The cutter must have been moving faster than the pilot estimated or the chopper must have been slower because it took them almost thirty minutes before the sleek white ship came into view. As the helo circled the ship to land, Taylor saw the front of the ship curved, with a white dome sitting on a raised platform just along from the boat’s tip, a long, thin gun tube protruding from it. He also noted a .50 caliber mounted ahead of that. It wasn’t up to the Navy warships Taylor had seen over his years in the service, but it wasn’t anything to sneeze at. Taylor also noticed the white foam that poured off either side of the cutter’s bow was subsiding as it slowed to allow the chopper to land safely.
The center of the boat had two towers, both topped by radio antenna and radar domes, a long section connecting them Taylor assumed was where the crew worked while stationed on the boat. The helicopter finished its circular pattern, coming in at an angle to the flattened back area of the ship marked off as a landing pad.
As soon as the helicopter landed, the back door was wrenched open by another guardsman, also sporting a white open-faced flight helmet, although he had added a bright yellow reflective vest on top of his uniform. Taylor and Whitaker clambered out of the helicopter and followed a waiting man in a smart blue uniform.
“The skipper’s waiting for you,” the man said as the aircraft lifted off behind them, angling to head back toward the coast.
Walking up the side of the boat, Taylor was forced to grip the steel gray railing as it began to rock sharply. They were ushered onto the ships small bridge where the captain sat in a chair behind a long bank of dials, knobs and screens showing data Taylor couldn’t make sense of. On either side of the captain, separated by a few feet of open space, were two crewmen busy doing whatever it is people do on boats.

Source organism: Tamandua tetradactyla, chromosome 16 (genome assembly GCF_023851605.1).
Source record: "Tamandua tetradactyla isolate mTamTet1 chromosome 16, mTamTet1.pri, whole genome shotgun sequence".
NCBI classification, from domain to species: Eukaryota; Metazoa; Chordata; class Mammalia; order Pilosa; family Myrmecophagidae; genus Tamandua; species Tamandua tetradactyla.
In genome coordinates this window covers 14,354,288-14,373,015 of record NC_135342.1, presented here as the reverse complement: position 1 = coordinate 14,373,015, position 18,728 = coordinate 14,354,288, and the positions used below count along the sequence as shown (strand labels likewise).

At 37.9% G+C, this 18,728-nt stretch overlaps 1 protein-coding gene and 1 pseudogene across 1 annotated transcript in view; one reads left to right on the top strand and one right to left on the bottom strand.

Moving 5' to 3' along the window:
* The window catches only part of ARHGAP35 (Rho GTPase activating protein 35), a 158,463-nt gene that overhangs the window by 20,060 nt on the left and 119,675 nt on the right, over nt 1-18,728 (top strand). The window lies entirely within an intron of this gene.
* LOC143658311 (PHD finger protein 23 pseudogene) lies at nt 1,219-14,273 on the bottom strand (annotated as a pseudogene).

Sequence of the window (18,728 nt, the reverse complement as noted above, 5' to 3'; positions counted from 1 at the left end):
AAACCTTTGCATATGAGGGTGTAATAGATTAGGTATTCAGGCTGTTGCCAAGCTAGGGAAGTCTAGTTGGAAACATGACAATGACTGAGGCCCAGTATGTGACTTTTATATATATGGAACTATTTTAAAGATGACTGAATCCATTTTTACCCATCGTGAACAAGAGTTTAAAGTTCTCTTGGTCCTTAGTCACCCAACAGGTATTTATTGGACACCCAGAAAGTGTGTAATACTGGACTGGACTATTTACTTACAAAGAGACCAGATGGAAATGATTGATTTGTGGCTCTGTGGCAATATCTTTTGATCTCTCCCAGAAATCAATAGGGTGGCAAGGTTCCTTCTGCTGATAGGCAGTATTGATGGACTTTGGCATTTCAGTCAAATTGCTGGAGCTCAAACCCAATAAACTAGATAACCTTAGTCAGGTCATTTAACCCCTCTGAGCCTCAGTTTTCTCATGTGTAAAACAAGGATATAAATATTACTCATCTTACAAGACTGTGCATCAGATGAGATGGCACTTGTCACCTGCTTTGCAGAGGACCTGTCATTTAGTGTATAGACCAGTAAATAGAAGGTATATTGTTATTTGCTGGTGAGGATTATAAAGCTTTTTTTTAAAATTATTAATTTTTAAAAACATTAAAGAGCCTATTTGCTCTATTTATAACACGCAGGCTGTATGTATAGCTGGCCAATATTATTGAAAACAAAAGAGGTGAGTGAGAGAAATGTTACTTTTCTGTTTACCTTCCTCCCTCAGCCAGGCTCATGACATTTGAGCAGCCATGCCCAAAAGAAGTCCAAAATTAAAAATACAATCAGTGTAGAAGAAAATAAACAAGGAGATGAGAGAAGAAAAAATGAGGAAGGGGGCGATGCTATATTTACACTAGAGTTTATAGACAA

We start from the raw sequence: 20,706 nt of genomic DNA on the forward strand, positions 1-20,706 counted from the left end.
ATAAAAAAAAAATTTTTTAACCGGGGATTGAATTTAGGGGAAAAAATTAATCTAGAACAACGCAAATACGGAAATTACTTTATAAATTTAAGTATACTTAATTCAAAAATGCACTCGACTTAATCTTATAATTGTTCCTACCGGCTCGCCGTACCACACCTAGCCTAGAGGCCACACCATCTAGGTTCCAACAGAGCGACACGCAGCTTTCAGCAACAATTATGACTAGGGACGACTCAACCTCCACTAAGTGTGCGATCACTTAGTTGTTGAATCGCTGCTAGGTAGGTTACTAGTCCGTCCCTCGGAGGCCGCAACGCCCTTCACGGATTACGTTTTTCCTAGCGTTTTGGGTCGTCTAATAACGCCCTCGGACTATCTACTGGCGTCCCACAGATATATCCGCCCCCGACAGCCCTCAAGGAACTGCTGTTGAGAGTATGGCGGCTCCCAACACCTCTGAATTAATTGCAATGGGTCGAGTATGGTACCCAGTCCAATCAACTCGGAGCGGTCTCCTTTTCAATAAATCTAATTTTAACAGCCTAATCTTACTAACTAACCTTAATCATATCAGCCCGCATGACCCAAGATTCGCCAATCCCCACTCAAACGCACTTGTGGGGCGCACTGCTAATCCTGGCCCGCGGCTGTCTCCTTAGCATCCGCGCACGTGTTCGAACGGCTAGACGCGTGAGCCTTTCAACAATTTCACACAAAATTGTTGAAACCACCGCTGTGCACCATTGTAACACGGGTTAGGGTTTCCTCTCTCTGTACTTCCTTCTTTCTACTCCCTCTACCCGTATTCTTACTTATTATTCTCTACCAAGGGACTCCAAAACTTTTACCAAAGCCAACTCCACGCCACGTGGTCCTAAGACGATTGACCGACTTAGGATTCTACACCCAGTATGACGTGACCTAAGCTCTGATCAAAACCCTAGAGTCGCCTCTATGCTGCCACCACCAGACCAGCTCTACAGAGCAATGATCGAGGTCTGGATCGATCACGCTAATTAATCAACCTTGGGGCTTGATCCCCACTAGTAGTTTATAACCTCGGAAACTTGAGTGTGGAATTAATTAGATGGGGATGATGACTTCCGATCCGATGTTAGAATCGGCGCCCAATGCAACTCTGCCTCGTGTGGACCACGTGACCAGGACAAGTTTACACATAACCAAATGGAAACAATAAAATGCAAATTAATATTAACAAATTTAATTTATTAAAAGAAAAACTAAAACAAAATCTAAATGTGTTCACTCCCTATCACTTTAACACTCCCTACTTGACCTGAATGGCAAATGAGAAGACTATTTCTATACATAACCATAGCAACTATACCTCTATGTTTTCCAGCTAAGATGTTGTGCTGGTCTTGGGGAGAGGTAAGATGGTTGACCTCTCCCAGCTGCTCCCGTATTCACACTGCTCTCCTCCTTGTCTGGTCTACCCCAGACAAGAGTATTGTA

Through the row of small windows in front of the controls, Taylor could see the white foam pouring off either side of the cutter’s bow as it cut through the waves, picking up speed.
“Agent Whitaker,” the captain said, reaching out a hand.
“Thank you for helping us with this, Captain.”
“No problem. We were just out of port when the call came in. The ship is only a few miles ahead. We should be there shortly. Once it heaves to, we will send a launch with armed men to secure the ship, followed by a second launch to help conduct the search once we’ve secured it. You will be allowed to go in with the second group.”
Taylor would have preferred to go in with the group that secured the ship, but that was mostly his impatience showing. He understood this wasn’t his area of expertise, and knew it was best to leave this kind of thing to the experts.
‘Although,’ he thought, ‘looking at some of these guardsmen, the experts seem awfully young.’
They stood next to the skipper, as he watched out the window and occasionally glanced at the radar or sonar screens, Taylor wasn’t sure which. Occasionally one of the two guardsmen manning the controls on either side said something in jargon Taylor didn’t recognize.
“We should see it in just a minute. Jones, radio the ship, please.”
“Yes, sir,” the guardsman at a third, much smaller set of controls against another bulkhead said.